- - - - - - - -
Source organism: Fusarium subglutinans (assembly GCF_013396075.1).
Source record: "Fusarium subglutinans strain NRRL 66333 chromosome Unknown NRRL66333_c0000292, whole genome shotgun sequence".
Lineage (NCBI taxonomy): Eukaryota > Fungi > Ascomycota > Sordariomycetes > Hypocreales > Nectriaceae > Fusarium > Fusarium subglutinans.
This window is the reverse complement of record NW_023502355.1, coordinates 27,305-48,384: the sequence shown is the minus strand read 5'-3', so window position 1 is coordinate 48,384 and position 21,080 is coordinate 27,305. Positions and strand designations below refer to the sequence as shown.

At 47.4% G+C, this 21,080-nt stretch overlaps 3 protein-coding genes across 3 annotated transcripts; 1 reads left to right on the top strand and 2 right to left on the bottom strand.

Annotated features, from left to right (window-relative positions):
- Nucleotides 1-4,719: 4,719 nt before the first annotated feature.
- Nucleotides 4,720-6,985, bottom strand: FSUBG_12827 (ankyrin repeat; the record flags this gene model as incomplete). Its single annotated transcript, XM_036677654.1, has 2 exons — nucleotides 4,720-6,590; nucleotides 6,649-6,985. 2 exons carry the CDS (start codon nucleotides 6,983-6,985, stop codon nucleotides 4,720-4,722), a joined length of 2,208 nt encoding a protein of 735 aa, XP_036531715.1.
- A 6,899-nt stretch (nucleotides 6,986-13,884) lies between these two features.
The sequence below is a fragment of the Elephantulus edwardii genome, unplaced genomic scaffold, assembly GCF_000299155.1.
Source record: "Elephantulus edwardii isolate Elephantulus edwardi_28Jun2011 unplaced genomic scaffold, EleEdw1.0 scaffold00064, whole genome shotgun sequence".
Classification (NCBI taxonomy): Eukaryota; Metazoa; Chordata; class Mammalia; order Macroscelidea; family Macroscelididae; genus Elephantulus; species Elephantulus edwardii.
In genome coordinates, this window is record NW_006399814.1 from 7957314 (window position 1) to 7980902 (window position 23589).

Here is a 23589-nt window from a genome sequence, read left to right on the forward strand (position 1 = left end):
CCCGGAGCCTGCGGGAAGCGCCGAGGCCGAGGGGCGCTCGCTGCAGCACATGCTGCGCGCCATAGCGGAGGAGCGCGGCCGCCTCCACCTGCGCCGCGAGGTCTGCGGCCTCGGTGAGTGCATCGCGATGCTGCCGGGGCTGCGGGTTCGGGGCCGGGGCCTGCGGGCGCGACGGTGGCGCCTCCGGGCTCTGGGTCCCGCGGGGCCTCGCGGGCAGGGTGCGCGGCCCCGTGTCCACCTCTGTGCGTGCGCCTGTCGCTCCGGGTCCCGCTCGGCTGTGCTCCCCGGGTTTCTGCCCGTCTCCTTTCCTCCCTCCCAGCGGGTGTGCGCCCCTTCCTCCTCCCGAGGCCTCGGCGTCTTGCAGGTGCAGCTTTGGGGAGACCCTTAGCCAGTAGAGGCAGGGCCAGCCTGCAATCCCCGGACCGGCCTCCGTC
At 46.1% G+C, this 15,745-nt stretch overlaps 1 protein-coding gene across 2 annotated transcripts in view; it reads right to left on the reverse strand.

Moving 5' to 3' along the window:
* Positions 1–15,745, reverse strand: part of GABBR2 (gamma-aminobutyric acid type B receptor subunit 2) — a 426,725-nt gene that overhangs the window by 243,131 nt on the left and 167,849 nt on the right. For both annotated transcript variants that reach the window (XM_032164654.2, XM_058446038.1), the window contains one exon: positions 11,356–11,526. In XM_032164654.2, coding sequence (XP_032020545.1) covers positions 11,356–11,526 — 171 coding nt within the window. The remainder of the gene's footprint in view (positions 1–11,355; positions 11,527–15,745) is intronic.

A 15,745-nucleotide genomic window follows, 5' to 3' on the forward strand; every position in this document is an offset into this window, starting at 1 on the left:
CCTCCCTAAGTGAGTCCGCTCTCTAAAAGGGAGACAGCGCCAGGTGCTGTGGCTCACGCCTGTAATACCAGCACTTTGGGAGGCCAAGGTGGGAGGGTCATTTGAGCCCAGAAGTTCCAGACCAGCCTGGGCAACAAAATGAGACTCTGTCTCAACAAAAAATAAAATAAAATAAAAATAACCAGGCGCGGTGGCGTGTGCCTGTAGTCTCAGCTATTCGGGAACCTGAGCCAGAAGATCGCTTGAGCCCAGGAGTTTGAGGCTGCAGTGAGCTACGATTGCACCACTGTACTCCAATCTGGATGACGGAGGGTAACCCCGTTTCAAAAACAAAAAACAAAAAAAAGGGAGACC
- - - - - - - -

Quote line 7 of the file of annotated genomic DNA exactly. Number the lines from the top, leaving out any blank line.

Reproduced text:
- Nucleotides 1-4,719: 4,719 nt before the first annotated feature.